Faculty and teaching assistants often seek consultation regarding disturbing comments or revelations in student writings or artwork. Such content often includes self-disclosure about abuse or trauma, bizarre content in e-mail messages, dangerous threats or pronouncements, or artwork reflective of traumatic events or violence. Students in question may or may not also exhibit bizarre or disruptive classroom behavior.
- How do we address the student's work from an academic standpoint?
- Are there ways of reducing the incidents by instituting prohibitive guidelines in the syllabus?
- Should a student be required to see a counselor before a grade is given?
- Should anything be done at all?
- Are students just being dramatic or artistic?
This information can help faculty and teaching assistants identify and act on such matters as necessary.
Indications of disturbing content
- The organization of written material may exhibit a bizarre, incoherent or dreamy quality. Often the written content moves from item to item in an associative rather than a linear fashion, exhibiting more of a symbolic rather than a logical thought process.
- A preponderance of dark, negative or jarring themes and images. Sexual themes, violence and death may be eerily but unskillfully portrayed.
- Frequent use of profanity.
- The work is a dramatic departure from the student's social demeanor or apparent affect.
We realize there are many ways in which students may express themselves; however, the presence of such features in student work may indicate an effort, albeit distorted and unconscious, to communicate something of deep personal importance. The recommendation is that the educator seek consultation with appropriate department supervisors and the University Counseling Center before confronting the student directly.
Consultation with the university counseling center
The University Counseling Center provides an on-call counselor on a daily basis. The on-call counselor will either take your call immediately or will call you back as soon as possible. If you believe it may be an emergency situation, let the secretary know this and either the director or clinical director will take your call. The telephone number is 607-777-2772; you may e-mail the director or other staff members.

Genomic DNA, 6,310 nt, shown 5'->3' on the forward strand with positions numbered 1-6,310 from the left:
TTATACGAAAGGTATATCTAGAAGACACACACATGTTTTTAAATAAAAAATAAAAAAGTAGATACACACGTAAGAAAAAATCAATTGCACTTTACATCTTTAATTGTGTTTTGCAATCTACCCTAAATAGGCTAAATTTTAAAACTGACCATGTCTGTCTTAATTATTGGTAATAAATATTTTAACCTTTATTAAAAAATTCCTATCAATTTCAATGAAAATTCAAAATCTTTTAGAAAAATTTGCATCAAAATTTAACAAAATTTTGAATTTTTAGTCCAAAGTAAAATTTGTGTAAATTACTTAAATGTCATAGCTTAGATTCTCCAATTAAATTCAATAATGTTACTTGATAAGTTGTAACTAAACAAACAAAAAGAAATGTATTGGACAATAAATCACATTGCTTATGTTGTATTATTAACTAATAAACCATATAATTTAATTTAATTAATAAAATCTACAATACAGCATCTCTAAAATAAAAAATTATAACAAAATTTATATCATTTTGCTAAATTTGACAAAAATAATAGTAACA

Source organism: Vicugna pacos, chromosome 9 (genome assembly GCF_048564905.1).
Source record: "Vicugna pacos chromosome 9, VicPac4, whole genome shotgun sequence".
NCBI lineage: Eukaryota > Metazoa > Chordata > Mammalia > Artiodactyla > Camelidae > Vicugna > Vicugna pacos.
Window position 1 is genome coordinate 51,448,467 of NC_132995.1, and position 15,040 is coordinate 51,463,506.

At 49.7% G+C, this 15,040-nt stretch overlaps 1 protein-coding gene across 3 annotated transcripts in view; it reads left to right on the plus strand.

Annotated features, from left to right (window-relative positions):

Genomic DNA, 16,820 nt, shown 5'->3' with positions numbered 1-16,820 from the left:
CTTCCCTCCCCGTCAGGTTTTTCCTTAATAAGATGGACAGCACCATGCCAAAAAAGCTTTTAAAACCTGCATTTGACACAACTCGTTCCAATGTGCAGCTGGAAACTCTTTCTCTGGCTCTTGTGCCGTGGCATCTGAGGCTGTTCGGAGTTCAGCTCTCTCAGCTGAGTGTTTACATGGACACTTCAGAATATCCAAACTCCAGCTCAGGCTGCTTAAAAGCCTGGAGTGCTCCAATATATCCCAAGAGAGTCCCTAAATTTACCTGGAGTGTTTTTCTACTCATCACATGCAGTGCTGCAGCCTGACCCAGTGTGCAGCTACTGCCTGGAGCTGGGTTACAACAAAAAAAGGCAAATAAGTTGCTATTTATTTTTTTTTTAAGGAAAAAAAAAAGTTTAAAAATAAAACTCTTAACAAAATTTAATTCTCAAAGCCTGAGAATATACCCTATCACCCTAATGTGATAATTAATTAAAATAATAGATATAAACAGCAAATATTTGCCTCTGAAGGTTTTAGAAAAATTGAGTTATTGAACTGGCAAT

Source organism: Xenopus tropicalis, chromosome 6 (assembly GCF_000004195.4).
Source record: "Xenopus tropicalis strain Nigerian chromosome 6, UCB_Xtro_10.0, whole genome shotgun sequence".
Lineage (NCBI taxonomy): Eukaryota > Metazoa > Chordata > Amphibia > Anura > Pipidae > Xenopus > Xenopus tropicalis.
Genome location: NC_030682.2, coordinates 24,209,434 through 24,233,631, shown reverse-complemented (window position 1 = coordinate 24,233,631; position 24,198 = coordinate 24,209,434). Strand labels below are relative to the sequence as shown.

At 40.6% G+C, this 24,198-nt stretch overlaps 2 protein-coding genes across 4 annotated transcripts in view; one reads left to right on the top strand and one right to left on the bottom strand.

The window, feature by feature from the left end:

There may be occasions when it is appropriate to obtain additional information about the student in question, or have the student come to the Counseling Center for evaluation. In such cases, the necessary steps will be taken to arrange this. In accordance with the requirements of confidentiality, it will not be possible for the Counseling Center to reveal any clinical data that may exist regarding the student — or even if the student is a Counseling Center client. We will, however, consult with you and provide some suggestions for follow up.
The central question will be to determine if the student's expressions are evidence of severe mental illness, if the student is a danger to self or others, or if some type of treatment or intervention is warranted. Whenever appropriate, the Counseling Center will work closely and consult with the dean of students and University Police.
In the past, consultation and/or assessment in such cases has revealed the existence of an emotional problem. At other times, however, we have found that some students were unaware that they had created a problem for others, or were unintentionally violating cultural or social norms. Irrespective of the student's understanding of the impact his or her work might have on others, it is important and appropriate to evaluate aberrant or potentially dangerous student expression and, if necessary, intervene.
Suggestions on how to respond
- The worst response is no response. However, you do not need to respond immediately to e-mail, notes or calls from the student if you do not feel comfortable doing so. It is suggested that you consult with your department chair and/or the Counseling Center before responding to the student. Often faculty or teaching assistants respond to students in an enabling way, sometimes in an effort to let the student down easy. It is recommended that you refrain from making promises, commitments or personal comments in your response to the student.
- If the appropriate opportunity presents itself, you should express your concern about the content of the work to the student. You might suggest to the student that you would like to delay grading the assignment until you and the student can discuss things further — this also provides you with time to consult as necessary. The student's reaction to this form of intervention may explain the student's motivation and increase his or her awareness of the behavior. It will also help you determine if the student was merely unaware or insensitive to appropriate socio-cultural or University norms.
- Keep copies of all communication with the student. Factual feedback to the student will depend on having an accurate record of agreements, comments, e-mails, etc.
- Dean of Students Office: 607-777-2804
- University Ombudsman Office: 607-777-2388
- Amanda, G. (1994) Coping with the Disruptive College Student: A Practical Model. College Administration Publication, Inc.
- Amanda G. (1999) Coping with Misconduct in the College Classroom: A Practical Model. College Administration Publication, Inc.